Home > Algebra 1, Algebra 2, Common Core > Quadratic Introduction: Baseball Math

Quadratic Introduction: Baseball Math

I recently was selected to be common core coach for TN for Algebra 2. I have tried to incorporate the philosphy into my classroom. I handed out the worksheet below and put the students in small groups. I had not spent any time in Algebra 2 on quadratics and I wanted to see what they remembered from Algebra 1. I asked them to work individually first. After approximately five minutes, I let them work together to answer the questions. I was amazed with what they could figure out without me having to teach a lesson. After 10 minutes, I asked different groups to come to the smartboard and present their findings. I had some students use their graphing calculators to find all of the answers. I know this seems bad to some teachers, but it was helpful for students who could not remember quadratics from Algebra 1. It provided them with a way to be successful. I had one group who remembered the quadratic formula and used it and found the vertex by hand.  You can get the worksheet here.

Baseball Math

 

I love teaching quadratics becasue of the real life applications.  I need help with finding real life like the one above.  I really want questions that can be solved using different methods.  I’m trying to prepare for the new common core tasks.  Does anyone have any good resources and wouldn’t mind sharing?  Thanks.

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  1. March 30, 2013 at 9:37 pm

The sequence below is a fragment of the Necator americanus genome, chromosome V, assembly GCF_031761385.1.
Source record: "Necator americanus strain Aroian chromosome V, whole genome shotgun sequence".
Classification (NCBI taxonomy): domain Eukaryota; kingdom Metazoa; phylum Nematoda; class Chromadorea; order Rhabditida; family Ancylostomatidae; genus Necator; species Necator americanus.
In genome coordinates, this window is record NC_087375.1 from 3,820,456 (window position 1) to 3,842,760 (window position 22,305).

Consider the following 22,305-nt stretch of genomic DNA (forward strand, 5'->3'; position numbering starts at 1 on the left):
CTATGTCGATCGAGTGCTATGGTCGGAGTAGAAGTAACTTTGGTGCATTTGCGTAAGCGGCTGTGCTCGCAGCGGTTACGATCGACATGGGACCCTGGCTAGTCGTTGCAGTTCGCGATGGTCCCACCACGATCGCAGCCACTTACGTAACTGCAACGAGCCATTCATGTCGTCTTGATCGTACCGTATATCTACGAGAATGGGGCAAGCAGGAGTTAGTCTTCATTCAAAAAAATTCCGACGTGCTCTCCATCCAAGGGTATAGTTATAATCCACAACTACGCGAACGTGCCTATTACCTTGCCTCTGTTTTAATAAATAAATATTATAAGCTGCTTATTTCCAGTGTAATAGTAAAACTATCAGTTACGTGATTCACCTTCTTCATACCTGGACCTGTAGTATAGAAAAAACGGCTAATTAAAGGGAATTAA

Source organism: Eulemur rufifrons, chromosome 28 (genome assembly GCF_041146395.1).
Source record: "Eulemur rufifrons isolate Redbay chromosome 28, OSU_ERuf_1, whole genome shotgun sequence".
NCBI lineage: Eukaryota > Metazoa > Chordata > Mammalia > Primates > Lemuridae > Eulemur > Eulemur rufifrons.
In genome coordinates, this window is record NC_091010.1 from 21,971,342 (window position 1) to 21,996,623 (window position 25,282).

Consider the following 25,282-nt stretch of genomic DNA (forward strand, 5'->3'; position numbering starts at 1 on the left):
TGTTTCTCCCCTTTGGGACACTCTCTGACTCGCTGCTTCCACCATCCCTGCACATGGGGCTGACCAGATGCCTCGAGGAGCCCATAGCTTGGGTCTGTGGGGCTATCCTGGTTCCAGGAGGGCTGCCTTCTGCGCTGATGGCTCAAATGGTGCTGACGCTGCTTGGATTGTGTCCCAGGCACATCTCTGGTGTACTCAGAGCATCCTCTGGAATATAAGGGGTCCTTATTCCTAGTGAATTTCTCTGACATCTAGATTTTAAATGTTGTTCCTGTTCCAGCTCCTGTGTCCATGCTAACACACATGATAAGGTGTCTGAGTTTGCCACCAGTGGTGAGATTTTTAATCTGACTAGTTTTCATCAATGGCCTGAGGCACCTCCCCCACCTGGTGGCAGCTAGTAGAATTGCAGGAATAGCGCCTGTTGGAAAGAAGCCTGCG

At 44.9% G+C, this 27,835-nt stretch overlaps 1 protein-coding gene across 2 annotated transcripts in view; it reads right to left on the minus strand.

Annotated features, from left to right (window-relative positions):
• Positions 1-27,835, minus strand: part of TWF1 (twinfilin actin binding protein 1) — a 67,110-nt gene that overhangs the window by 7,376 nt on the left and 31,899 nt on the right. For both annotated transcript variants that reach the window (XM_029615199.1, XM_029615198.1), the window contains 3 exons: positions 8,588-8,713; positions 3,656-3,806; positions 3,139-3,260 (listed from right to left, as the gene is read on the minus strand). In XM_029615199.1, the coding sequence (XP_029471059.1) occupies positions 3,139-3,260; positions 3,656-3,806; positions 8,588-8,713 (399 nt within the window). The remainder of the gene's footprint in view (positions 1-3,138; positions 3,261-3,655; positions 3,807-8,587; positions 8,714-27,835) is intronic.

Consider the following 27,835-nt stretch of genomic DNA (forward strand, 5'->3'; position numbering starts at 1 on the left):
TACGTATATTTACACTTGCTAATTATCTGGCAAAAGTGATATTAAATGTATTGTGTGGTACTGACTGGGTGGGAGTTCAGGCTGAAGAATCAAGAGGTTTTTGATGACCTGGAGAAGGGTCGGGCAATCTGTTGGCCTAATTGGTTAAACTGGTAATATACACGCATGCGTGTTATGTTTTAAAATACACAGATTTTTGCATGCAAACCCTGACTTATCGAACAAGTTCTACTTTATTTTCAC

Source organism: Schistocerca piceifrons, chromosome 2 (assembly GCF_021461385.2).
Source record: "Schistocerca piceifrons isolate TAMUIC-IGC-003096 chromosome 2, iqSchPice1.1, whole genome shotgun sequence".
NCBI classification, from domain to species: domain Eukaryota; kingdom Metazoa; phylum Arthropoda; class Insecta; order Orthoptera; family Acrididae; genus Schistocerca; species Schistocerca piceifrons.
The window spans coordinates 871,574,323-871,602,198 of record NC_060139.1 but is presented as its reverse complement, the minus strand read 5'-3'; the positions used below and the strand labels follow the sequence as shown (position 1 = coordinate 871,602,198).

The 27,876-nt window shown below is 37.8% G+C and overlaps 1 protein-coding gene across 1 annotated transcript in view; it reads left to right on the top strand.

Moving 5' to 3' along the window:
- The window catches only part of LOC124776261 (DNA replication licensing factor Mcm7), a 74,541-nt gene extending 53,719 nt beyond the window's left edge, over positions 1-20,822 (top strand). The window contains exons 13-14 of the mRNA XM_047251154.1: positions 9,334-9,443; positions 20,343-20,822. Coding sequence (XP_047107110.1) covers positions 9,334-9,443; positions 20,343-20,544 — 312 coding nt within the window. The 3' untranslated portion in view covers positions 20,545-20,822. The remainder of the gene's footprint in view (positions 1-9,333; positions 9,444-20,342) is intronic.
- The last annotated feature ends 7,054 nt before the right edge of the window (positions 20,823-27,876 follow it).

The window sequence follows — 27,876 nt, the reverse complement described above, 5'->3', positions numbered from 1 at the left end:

There are some interest quadratic activities here: http://education.ti.com/calculators/timathnspired/US/Activities/?sa=1010&t=1179

    They go along with the TI Nspire app that I just installed on my iPad! Also, the Exploring the Family of Quadratic Functions link (Excel spreadsheet) on this page has a neat baseball pop up simulation: http://academic.pgcc.edu/~ssinex/excelets/

    I like your idea. It would be great if we could put a few ideas together for each topic in algebra and just have one complete course worth of lessons. I have some ideas on linear equations and systems as well.

  2. March 30, 2013 at 11:30 pm

    Also, here’s an extension to that idea. What if you give the students the initial quadratic and a wall. Then ask them how the quadratic must change in order to get the baseball over the wall? Here’s me playing around with the idea using Desmos:
    https://www.desmos.com/calculator/qgtmegvf61

    • March 31, 2013 at 12:25 am

      I love this! I have been looking for a way to incorporate desmos. I am going to have to borrow this. I love having kids manipulate equations. That change just made this task jump from not bad to amazing! Thanks!

  1. April 25, 2013 at 6:37 pm

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